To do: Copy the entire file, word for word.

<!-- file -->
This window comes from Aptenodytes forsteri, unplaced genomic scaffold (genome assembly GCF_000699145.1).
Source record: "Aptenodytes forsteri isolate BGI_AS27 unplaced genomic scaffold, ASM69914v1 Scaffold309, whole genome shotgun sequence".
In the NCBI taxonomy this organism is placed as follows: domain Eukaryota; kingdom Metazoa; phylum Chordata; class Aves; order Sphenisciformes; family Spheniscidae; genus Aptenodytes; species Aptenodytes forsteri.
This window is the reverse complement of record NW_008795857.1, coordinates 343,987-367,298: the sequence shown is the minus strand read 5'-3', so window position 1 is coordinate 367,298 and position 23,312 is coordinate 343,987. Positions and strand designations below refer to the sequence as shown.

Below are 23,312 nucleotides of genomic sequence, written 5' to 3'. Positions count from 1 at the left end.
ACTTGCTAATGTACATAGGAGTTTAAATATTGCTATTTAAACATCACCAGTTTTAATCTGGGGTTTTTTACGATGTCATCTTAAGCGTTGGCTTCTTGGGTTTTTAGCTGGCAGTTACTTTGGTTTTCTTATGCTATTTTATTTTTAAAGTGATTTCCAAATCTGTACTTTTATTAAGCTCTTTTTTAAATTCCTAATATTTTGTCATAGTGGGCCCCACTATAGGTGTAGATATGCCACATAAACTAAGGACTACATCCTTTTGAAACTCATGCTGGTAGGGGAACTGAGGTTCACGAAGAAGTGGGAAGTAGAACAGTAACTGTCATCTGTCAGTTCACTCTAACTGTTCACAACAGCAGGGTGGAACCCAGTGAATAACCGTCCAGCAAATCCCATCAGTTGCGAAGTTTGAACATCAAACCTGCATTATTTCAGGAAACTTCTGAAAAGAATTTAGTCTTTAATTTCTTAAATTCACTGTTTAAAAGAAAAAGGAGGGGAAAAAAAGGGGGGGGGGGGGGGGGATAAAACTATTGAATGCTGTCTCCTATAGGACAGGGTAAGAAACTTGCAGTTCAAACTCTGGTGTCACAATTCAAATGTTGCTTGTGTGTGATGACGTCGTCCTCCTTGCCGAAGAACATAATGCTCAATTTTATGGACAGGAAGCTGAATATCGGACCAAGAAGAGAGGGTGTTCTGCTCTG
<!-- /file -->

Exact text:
This window comes from Aptenodytes forsteri, unplaced genomic scaffold (genome assembly GCF_000699145.1).
Source record: "Aptenodytes forsteri isolate BGI_AS27 unplaced genomic scaffold, ASM69914v1 Scaffold309, whole genome shotgun sequence".
In the NCBI taxonomy this organism is placed as follows: domain Eukaryota; kingdom Metazoa; phylum Chordata; class Aves; order Sphenisciformes; family Spheniscidae; genus Aptenodytes; species Aptenodytes forsteri.
This window is the reverse complement of record NW_008795857.1, coordinates 343,987-367,298: the sequence shown is the minus strand read 5'-3', so window position 1 is coordinate 367,298 and position 23,312 is coordinate 343,987. Positions and strand designations below refer to the sequence as shown.

Below are 23,312 nucleotides of genomic sequence, written 5' to 3'. Positions count from 1 at the left end.
ACTTGCTAATGTACATAGGAGTTTAAATATTGCTATTTAAACATCACCAGTTTTAATCTGGGGTTTTTTACGATGTCATCTTAAGCGTTGGCTTCTTGGGTTTTTAGCTGGCAGTTACTTTGGTTTTCTTATGCTATTTTATTTTTAAAGTGATTTCCAAATCTGTACTTTTATTAAGCTCTTTTTTAAATTCCTAATATTTTGTCATAGTGGGCCCCACTATAGGTGTAGATATGCCACATAAACTAAGGACTACATCCTTTTGAAACTCATGCTGGTAGGGGAACTGAGGTTCACGAAGAAGTGGGAAGTAGAACAGTAACTGTCATCTGTCAGTTCACTCTAACTGTTCACAACAGCAGGGTGGAACCCAGTGAATAACCGTCCAGCAAATCCCATCAGTTGCGAAGTTTGAACATCAAACCTGCATTATTTCAGGAAACTTCTGAAAAGAATTTAGTCTTTAATTTCTTAAATTCACTGTTTAAAAGAAAAAGGAGGGGAAAAAAAGGGGGGGGGGGGGGGGGATAAAACTATTGAATGCTGTCTCCTATAGGACAGGGTAAGAAACTTGCAGTTCAAACTCTGGTGTCACAATTCAAATGTTGCTTGTGTGTGATGACGTCGTCCTCCTTGCCGAAGAACATAATGCTCAATTTTATGGACAGGAAGCTGAATATCGGACCAAGAAGAGAGGGTGTTCTGCTCTG